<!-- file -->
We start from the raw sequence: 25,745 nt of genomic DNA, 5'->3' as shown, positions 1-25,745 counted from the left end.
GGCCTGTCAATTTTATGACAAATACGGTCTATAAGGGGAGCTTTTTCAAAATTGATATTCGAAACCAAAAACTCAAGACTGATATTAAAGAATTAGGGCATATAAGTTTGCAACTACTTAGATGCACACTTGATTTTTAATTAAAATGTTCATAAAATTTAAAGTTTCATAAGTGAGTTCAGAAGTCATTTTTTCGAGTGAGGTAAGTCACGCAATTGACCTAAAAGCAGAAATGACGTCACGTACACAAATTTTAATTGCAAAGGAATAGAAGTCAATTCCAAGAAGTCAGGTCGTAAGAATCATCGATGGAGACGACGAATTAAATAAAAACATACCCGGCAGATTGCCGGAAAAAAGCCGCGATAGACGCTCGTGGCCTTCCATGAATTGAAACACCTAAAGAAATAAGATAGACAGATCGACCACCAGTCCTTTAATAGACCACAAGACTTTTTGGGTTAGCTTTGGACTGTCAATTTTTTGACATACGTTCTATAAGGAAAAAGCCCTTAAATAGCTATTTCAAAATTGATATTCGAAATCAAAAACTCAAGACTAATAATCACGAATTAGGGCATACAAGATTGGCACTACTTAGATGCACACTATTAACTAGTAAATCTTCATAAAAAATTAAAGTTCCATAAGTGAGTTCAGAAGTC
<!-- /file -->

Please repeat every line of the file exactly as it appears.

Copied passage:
We start from the raw sequence: 25,745 nt of genomic DNA, 5'->3' as shown, positions 1-25,745 counted from the left end.
GGCCTGTCAATTTTATGACAAATACGGTCTATAAGGGGAGCTTTTTCAAAATTGATATTCGAAACCAAAAACTCAAGACTGATATTAAAGAATTAGGGCATATAAGTTTGCAACTACTTAGATGCACACTTGATTTTTAATTAAAATGTTCATAAAATTTAAAGTTTCATAAGTGAGTTCAGAAGTCATTTTTTCGAGTGAGGTAAGTCACGCAATTGACCTAAAAGCAGAAATGACGTCACGTACACAAATTTTAATTGCAAAGGAATAGAAGTCAATTCCAAGAAGTCAGGTCGTAAGAATCATCGATGGAGACGACGAATTAAATAAAAACATACCCGGCAGATTGCCGGAAAAAAGCCGCGATAGACGCTCGTGGCCTTCCATGAATTGAAACACCTAAAGAAATAAGATAGACAGATCGACCACCAGTCCTTTAATAGACCACAAGACTTTTTGGGTTAGCTTTGGACTGTCAATTTTTTGACATACGTTCTATAAGGAAAAAGCCCTTAAATAGCTATTTCAAAATTGATATTCGAAATCAAAAACTCAAGACTAATAATCACGAATTAGGGCATACAAGATTGGCACTACTTAGATGCACACTATTAACTAGTAAATCTTCATAAAAAATTAAAGTTCCATAAGTGAGTTCAGAAGTC